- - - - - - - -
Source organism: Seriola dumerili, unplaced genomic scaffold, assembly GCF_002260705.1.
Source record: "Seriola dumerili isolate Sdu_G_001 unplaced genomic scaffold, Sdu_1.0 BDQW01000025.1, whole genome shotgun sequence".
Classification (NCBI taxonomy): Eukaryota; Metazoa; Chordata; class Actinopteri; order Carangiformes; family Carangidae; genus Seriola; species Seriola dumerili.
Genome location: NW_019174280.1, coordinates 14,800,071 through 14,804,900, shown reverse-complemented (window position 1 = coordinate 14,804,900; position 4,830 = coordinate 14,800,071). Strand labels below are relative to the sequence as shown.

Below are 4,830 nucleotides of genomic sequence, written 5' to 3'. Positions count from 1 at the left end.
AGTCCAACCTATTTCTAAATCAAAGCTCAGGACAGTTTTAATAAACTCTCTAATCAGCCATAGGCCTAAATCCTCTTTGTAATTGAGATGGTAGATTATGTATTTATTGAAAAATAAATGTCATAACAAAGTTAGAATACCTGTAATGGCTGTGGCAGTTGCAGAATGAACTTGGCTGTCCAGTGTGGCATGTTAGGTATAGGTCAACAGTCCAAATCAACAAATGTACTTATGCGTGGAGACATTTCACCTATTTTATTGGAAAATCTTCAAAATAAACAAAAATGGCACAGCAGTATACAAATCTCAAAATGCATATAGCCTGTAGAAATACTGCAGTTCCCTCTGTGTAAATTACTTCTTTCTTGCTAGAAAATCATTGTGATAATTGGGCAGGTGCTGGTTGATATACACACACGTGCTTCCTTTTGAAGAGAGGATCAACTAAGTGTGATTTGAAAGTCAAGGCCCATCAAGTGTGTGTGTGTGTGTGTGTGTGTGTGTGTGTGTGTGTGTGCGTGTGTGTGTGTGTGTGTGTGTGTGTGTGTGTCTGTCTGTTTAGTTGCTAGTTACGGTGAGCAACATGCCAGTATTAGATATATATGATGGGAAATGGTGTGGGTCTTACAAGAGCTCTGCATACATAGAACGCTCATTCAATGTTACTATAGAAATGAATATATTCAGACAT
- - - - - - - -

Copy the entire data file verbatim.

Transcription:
Source organism: Seriola dumerili, unplaced genomic scaffold, assembly GCF_002260705.1.
Source record: "Seriola dumerili isolate Sdu_G_001 unplaced genomic scaffold, Sdu_1.0 BDQW01000025.1, whole genome shotgun sequence".
Classification (NCBI taxonomy): Eukaryota; Metazoa; Chordata; class Actinopteri; order Carangiformes; family Carangidae; genus Seriola; species Seriola dumerili.
Genome location: NW_019174280.1, coordinates 14,800,071 through 14,804,900, shown reverse-complemented (window position 1 = coordinate 14,804,900; position 4,830 = coordinate 14,800,071). Strand labels below are relative to the sequence as shown.

Below are 4,830 nucleotides of genomic sequence, written 5' to 3'. Positions count from 1 at the left end.
AGTCCAACCTATTTCTAAATCAAAGCTCAGGACAGTTTTAATAAACTCTCTAATCAGCCATAGGCCTAAATCCTCTTTGTAATTGAGATGGTAGATTATGTATTTATTGAAAAATAAATGTCATAACAAAGTTAGAATACCTGTAATGGCTGTGGCAGTTGCAGAATGAACTTGGCTGTCCAGTGTGGCATGTTAGGTATAGGTCAACAGTCCAAATCAACAAATGTACTTATGCGTGGAGACATTTCACCTATTTTATTGGAAAATCTTCAAAATAAACAAAAATGGCACAGCAGTATACAAATCTCAAAATGCATATAGCCTGTAGAAATACTGCAGTTCCCTCTGTGTAAATTACTTCTTTCTTGCTAGAAAATCATTGTGATAATTGGGCAGGTGCTGGTTGATATACACACACGTGCTTCCTTTTGAAGAGAGGATCAACTAAGTGTGATTTGAAAGTCAAGGCCCATCAAGTGTGTGTGTGTGTGTGTGTGTGTGTGTGTGTGTGTGTGTGCGTGTGTGTGTGTGTGTGTGTGTGTGTGTGTGTCTGTCTGTTTAGTTGCTAGTTACGGTGAGCAACATGCCAGTATTAGATATATATGATGGGAAATGGTGTGGGTCTTACAAGAGCTCTGCATACATAGAACGCTCATTCAATGTTACTATAGAAATGAATATATTCAGACAT